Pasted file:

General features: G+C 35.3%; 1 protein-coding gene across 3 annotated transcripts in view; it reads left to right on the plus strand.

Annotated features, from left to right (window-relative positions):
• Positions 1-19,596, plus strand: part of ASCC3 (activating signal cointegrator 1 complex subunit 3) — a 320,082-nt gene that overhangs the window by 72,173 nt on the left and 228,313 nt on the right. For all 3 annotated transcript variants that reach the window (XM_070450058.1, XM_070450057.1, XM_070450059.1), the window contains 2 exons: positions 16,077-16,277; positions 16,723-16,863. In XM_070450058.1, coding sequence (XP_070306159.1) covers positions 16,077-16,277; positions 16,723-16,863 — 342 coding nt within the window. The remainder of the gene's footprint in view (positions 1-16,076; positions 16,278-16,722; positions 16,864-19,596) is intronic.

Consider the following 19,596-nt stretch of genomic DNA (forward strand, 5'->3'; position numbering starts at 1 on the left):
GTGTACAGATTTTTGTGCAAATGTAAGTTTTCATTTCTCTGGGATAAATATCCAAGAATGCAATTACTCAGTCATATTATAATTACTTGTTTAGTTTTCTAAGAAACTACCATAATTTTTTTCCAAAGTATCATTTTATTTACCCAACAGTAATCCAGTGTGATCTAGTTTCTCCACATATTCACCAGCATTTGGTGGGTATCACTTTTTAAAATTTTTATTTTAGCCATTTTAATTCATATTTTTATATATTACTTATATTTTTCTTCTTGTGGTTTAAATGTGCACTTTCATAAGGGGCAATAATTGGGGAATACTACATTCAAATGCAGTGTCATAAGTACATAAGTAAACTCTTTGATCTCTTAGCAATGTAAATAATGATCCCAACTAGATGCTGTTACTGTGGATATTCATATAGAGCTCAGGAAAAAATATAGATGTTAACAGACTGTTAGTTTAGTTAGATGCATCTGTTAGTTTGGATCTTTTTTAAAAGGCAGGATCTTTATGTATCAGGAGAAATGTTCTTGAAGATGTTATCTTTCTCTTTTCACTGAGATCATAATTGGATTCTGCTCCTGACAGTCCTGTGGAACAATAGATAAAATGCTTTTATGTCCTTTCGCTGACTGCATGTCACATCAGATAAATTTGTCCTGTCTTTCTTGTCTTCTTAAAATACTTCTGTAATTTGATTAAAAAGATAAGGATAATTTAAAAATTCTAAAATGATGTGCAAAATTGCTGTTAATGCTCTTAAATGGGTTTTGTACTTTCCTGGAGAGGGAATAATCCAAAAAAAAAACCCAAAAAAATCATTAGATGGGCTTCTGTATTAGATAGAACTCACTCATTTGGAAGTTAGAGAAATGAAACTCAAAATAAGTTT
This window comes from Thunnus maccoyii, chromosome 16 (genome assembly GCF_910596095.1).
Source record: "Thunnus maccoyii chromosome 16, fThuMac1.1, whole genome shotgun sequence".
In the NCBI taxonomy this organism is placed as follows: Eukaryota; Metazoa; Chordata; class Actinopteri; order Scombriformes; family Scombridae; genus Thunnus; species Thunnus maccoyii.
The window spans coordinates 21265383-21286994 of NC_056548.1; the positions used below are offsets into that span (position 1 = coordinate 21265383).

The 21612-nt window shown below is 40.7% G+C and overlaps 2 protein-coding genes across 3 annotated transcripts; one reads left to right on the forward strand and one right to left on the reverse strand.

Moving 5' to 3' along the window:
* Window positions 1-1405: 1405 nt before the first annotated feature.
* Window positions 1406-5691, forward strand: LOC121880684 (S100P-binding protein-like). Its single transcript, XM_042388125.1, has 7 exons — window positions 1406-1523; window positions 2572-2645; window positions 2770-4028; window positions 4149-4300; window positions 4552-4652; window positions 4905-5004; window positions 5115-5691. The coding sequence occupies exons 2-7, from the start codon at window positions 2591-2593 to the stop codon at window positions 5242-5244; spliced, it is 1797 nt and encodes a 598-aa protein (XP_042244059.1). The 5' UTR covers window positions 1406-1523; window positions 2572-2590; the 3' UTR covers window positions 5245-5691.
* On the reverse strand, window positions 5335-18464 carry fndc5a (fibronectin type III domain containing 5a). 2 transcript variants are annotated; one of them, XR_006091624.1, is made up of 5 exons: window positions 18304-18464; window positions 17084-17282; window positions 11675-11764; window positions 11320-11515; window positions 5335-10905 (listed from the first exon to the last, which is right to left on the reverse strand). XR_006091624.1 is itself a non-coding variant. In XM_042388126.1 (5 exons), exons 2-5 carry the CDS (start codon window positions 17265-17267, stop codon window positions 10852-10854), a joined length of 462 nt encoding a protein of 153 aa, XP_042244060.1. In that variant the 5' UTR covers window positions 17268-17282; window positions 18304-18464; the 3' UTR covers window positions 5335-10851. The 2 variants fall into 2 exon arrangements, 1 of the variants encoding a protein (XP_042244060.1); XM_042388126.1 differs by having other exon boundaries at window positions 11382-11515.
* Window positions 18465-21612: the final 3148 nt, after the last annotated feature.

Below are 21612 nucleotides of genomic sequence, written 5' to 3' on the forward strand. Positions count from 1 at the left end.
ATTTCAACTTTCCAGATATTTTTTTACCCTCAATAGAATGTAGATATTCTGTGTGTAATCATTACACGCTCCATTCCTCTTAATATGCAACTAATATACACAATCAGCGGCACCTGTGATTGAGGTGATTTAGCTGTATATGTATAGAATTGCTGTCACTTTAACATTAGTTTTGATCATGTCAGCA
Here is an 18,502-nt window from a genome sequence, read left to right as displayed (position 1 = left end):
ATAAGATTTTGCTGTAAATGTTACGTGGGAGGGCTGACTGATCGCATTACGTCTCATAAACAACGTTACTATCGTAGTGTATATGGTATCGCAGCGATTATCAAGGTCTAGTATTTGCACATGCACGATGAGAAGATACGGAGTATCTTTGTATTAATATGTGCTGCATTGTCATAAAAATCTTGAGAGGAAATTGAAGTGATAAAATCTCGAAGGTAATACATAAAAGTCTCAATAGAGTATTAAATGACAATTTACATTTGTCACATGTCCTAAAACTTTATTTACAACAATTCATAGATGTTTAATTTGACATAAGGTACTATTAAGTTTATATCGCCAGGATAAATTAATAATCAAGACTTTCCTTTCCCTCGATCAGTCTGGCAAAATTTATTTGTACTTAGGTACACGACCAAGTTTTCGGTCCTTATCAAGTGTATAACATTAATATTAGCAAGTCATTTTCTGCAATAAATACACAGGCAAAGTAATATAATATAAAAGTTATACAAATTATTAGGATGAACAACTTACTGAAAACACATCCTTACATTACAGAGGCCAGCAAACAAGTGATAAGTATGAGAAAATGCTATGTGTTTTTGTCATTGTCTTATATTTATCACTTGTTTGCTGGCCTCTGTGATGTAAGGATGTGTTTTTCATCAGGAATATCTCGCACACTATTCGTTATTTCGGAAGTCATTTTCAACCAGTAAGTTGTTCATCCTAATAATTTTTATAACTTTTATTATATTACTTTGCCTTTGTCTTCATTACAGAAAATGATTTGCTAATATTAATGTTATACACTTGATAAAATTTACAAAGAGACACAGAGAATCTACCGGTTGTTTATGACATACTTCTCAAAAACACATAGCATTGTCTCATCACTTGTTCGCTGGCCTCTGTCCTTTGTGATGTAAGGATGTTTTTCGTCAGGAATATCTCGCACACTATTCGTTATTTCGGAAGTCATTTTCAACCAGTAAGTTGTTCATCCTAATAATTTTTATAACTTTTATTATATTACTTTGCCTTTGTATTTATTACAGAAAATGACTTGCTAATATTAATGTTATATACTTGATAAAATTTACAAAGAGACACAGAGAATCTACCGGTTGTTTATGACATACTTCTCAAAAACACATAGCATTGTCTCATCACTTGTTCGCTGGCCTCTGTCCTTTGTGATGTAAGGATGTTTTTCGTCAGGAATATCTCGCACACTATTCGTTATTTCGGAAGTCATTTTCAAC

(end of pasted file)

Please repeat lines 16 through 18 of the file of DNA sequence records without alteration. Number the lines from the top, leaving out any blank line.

Below are 21612 nucleotides of genomic sequence, written 5' to 3' on the forward strand. Positions count from 1 at the left end.
ATTTCAACTTTCCAGATATTTTTTTACCCTCAATAGAATGTAGATATTCTGTGTGTAATCATTACACGCTCCATTCCTCTTAATATGCAACTAATATACACAATCAGCGGCACCTGTGATTGAGGTGATTTAGCTGTATATGTATAGAATTGCTGTCACTTTAACATTAGTTTTGATCATGTCAGCA
Here is an 18,502-nt window from a genome sequence, read left to right as displayed (position 1 = left end):